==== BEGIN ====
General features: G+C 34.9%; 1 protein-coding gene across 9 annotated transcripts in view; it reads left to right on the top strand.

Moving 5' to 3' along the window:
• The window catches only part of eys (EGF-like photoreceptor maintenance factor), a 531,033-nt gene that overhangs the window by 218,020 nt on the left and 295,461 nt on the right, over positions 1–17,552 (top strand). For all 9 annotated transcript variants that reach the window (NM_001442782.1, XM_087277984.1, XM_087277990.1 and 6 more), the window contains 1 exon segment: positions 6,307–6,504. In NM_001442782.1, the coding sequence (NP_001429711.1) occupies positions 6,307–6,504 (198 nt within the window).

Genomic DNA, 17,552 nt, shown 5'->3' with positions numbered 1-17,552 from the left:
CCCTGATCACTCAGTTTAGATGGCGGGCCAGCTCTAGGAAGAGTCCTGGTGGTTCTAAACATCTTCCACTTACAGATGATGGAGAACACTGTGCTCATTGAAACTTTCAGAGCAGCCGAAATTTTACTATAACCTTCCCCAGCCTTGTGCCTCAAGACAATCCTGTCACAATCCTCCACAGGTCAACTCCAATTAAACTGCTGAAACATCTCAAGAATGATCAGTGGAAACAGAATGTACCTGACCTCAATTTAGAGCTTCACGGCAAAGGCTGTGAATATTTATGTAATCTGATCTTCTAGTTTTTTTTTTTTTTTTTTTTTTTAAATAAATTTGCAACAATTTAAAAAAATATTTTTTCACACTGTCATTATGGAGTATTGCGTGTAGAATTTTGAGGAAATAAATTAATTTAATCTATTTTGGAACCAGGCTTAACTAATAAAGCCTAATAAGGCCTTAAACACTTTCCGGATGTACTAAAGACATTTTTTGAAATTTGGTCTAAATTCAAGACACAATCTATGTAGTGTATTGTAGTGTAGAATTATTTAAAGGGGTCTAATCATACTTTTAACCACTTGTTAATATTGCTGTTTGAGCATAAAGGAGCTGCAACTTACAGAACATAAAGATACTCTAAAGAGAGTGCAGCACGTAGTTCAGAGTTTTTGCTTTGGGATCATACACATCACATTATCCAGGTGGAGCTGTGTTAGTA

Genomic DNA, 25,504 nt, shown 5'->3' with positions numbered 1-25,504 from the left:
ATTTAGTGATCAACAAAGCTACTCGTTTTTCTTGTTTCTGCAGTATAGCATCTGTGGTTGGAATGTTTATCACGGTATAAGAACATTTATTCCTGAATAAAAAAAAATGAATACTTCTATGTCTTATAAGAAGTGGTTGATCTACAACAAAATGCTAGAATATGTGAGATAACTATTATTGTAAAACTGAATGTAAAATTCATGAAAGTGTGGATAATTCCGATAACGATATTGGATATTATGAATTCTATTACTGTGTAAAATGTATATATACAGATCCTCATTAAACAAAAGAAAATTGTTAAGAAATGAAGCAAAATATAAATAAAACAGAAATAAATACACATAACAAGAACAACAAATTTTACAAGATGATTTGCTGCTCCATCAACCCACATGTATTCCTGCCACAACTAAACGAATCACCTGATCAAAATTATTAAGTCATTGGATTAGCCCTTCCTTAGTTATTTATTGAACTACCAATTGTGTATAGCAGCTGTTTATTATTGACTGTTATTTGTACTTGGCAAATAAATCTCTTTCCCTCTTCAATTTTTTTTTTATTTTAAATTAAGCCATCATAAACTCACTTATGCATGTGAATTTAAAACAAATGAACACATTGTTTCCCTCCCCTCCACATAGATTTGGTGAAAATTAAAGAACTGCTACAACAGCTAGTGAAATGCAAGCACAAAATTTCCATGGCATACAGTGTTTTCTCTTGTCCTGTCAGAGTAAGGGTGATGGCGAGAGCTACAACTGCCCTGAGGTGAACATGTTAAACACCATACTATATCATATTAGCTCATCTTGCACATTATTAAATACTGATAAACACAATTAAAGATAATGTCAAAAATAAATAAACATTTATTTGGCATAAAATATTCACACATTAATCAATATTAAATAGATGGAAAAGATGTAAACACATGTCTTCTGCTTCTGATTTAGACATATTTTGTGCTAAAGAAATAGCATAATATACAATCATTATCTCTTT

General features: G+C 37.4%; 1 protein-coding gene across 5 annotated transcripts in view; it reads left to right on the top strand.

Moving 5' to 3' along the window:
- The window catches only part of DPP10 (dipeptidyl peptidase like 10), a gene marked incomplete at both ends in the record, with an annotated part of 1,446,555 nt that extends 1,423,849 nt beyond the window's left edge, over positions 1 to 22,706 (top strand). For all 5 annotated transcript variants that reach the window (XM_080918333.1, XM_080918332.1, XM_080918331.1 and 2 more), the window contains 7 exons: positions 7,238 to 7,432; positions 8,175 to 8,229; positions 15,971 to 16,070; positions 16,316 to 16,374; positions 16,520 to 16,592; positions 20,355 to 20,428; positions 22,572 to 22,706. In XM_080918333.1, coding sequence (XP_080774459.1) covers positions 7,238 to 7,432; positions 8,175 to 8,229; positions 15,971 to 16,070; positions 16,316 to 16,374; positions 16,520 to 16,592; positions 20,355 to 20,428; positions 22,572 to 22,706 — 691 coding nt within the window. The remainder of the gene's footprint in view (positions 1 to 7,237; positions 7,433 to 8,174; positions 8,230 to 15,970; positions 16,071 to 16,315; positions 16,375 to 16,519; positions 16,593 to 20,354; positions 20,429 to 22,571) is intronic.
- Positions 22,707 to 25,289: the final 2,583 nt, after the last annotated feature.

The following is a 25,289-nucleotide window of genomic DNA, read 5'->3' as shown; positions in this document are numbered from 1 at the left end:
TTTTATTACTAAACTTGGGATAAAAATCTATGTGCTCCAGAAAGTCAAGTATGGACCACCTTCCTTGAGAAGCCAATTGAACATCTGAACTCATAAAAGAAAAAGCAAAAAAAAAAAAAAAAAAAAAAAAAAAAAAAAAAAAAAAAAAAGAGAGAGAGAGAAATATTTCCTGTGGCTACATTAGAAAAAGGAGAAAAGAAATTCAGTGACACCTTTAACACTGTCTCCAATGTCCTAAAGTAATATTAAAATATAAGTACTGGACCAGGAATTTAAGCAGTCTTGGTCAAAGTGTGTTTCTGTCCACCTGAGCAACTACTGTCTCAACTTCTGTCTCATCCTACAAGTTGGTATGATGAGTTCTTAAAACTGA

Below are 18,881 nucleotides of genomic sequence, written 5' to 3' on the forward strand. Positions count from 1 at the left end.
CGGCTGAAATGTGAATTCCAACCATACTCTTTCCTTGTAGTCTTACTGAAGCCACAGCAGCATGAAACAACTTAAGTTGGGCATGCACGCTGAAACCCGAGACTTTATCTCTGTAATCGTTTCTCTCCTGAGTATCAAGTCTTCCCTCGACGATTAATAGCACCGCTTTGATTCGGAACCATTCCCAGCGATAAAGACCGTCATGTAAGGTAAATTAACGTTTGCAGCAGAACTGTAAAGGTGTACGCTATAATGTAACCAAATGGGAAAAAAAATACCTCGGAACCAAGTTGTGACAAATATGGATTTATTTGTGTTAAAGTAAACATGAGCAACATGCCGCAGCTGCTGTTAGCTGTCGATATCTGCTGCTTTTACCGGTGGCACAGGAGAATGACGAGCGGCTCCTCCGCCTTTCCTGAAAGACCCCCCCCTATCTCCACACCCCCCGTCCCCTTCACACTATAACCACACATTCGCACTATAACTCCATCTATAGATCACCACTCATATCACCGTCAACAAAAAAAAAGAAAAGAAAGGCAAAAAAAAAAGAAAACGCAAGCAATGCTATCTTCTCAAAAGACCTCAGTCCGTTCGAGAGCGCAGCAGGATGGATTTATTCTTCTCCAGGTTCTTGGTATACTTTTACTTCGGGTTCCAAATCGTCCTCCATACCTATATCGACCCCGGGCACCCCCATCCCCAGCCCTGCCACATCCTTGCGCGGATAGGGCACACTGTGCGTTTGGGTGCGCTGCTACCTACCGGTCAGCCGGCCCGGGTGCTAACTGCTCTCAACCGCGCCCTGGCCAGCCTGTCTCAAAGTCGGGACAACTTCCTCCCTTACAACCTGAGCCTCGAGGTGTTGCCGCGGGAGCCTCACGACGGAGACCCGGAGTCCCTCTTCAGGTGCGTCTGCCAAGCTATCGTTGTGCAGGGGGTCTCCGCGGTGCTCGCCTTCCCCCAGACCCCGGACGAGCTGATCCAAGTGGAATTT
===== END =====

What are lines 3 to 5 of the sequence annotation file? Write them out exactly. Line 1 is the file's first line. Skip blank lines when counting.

• The window catches only part of eys (EGF-like photoreceptor maintenance factor), a 531,033-nt gene that overhangs the window by 218,020 nt on the left and 295,461 nt on the right, over positions 1–17,552 (top strand). For all 9 annotated transcript variants that reach the window (NM_001442782.1, XM_087277984.1, XM_087277990.1 and 6 more), the window contains 1 exon segment: positions 6,307–6,504. In NM_001442782.1, the coding sequence (NP_001429711.1) occupies positions 6,307–6,504 (198 nt within the window).

Genomic DNA, 17,552 nt, shown 5'->3' with positions numbered 1-17,552 from the left:
CCCTGATCACTCAGTTTAGATGGCGGGCCAGCTCTAGGAAGAGTCCTGGTGGTTCTAAACATCTTCCACTTACAGATGATGGAGAACACTGTGCTCATTGAAACTTTCAGAGCAGCCGAAATTTTACTATAACCTTCCCCAGCCTTGTGCCTCAAGACAATCCTGTCACAATCCTCCACAGGTCAACTCCAATTAAACTGCTGAAACATCTCAAGAATGATCAGTGGAAACAGAATGTACCTGACCTCAATTTAGAGCTTCACGGCAAAGGCTGTGAATATTTATGTAATCTGATCTTCTAGTTTTTTTTTTTTTTTTTTTTTTTAAATAAATTTGCAACAATTTAAAAAAATATTTTTTCACACTGTCATTATGGAGTATTGCGTGTAGAATTTTGAGGAAATAAATTAATTTAATCTATTTTGGAACCAGGCTTAACTAATAAAGCCTAATAAGGCCTTAAACACTTTCCGGATGTACTAAAGACATTTTTTGAAATTTGGTCTAAATTCAAGACACAATCTATGTAGTGTATTGTAGTGTAGAATTATTTAAAGGGGTCTAATCATACTTTTAACCACTTGTTAATATTGCTGTTTGAGCATAAAGGAGCTGCAACTTACAGAACATAAAGATACTCTAAAGAGAGTGCAGCACGTAGTTCAGAGTTTTTGCTTTGGGATCATACACATCACATTATCCAGGTGGAGCTGTGTTAGTA